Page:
India may turn to Japan, to deal with solid waste problem: Housing minister

Union minister for housing and urban affairs Hardeep Singh Puri, has said that his ministry was exploring the possibility of taking Japanese assistance, to increase the capacity to dispose solid waste in a scientific manner

India’s capacity to dispose solid waste in a scientific manner will be increased in the near future, union minister for housing and urban affairs, Hardeep Singh Puri said, on April 10, 2018. “According to an estimate, Indian cities generate 1.7 lakh tonnes of solid waste on a daily basis. Currently, 25 per cent of the solid waste is disposed in a scientific manner, while the rest 75 per cent is disposed in a traditional way,” Puri said. He was speaking at the inaugural session of the 8th Regional 3R (reduce, recycle and reuse) Forum meet.

See also: India will go down under garbage one day: SC’s rebuke on solid waste management

He said the possibility of taking Japan’s assistance for the scientific disposal of solid waste, will be considered. “I know that in Tokyo, solid waste is disposed in a very systematic manner. I will encourage my ministry officials, to explore the possibilities of taking the help of the Japanese government or private companies there, for the disposal of solid waste,” Puri said. He expressed confidence that India would be in a position, to completely dispose solid waste in a scientific manner in the years to come.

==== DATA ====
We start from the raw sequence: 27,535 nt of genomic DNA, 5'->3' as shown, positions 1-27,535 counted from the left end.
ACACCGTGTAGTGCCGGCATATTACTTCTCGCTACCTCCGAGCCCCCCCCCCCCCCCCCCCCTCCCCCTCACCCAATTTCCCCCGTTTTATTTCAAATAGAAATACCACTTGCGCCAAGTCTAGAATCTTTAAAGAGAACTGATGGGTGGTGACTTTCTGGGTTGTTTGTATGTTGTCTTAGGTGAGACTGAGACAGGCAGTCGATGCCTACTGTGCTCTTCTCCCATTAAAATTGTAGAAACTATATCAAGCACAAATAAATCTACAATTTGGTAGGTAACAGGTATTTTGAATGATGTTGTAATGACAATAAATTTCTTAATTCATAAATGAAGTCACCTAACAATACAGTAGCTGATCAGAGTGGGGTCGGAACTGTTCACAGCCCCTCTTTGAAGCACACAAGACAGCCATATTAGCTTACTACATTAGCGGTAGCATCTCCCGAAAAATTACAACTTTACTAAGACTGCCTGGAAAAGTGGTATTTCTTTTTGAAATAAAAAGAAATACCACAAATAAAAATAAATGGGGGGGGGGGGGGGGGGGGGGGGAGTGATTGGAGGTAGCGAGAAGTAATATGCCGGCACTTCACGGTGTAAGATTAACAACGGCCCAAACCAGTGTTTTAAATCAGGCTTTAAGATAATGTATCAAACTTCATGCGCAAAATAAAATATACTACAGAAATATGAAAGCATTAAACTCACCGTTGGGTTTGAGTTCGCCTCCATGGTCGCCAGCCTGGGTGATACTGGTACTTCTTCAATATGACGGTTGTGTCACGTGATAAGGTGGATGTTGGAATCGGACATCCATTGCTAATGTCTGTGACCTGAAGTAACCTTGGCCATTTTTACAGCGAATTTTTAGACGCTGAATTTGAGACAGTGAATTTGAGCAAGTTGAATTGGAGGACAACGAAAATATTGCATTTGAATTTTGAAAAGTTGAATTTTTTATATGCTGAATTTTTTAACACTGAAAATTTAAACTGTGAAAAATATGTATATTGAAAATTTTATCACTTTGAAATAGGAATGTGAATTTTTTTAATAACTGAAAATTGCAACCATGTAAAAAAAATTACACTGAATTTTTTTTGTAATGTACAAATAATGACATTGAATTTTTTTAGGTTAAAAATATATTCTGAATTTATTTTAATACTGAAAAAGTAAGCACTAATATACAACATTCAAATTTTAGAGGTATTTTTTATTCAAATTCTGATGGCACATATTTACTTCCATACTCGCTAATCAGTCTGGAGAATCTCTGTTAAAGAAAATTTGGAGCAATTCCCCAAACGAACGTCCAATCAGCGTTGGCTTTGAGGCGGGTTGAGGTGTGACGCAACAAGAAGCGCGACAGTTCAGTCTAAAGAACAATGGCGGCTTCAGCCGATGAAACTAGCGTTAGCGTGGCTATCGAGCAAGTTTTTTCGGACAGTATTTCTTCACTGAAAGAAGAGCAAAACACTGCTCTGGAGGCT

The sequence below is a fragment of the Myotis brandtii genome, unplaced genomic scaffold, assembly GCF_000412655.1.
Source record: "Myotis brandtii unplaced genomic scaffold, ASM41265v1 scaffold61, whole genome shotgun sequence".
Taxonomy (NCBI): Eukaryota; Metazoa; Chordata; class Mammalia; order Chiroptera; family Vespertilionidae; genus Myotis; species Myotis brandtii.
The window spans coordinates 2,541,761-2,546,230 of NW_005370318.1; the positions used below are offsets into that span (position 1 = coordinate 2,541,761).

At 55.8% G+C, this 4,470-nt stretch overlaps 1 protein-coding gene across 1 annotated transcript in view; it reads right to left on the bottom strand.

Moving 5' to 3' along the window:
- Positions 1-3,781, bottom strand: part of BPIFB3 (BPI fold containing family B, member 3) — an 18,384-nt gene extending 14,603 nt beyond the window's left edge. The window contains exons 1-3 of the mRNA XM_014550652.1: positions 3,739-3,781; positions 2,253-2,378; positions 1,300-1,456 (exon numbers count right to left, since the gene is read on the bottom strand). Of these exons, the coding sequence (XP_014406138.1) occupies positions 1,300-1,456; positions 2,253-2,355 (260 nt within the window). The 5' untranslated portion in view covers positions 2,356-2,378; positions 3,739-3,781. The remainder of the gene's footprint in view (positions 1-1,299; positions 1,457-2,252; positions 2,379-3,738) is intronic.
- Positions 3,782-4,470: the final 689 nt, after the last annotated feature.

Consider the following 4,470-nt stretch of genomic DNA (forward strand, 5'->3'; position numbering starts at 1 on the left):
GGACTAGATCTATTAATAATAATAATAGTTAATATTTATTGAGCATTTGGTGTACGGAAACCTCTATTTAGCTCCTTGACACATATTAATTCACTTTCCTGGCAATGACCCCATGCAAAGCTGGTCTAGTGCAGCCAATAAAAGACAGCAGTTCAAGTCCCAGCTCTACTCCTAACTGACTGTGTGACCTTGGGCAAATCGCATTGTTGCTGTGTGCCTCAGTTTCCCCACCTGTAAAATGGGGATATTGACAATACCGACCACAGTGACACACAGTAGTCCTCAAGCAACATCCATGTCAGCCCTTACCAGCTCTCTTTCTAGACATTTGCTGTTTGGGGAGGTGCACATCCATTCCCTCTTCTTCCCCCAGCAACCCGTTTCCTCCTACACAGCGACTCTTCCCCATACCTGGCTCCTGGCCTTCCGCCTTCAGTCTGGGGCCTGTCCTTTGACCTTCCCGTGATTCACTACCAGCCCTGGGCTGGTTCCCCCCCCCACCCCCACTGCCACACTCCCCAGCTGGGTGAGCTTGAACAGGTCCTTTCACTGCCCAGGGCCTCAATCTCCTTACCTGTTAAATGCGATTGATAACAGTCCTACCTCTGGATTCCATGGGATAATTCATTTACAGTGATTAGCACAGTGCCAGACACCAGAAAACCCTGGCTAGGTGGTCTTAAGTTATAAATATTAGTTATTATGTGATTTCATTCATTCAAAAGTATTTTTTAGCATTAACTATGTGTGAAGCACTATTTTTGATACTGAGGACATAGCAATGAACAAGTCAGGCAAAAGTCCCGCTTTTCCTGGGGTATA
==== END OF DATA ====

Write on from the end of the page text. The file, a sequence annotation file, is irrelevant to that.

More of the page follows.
The minister praised the residents of Indore, for making it the cleanest city in India as per the ‘Swachh Sarvekshan- 2017’. “New York is one of the most beautiful cities in the world. However, if I have to name some of the cleanest cities, in terms of public participation, I won’t choose New York as people of that city are too busy,” Puri said. According to him, the results of Swachh Bharat Sarvekshan – 2018 would be out in a month or so. For the Swachh Bharat contest, 73 and 434 cities were chosen in 2016 and 2017, respectively. This time, 4,000 cities are a part of it, Puri said.

The minister said that in order to achieve the goal of cleanliness, a change in people’s behaviour and construction of toilets, were necessary. He said India will lay emphasis on turning solid waste into manure and for generation of biogas. “India is aware of the challenges in achieving cleanliness. The country will play a significant role, in achieving sustainable development goals (SDG),” he said.


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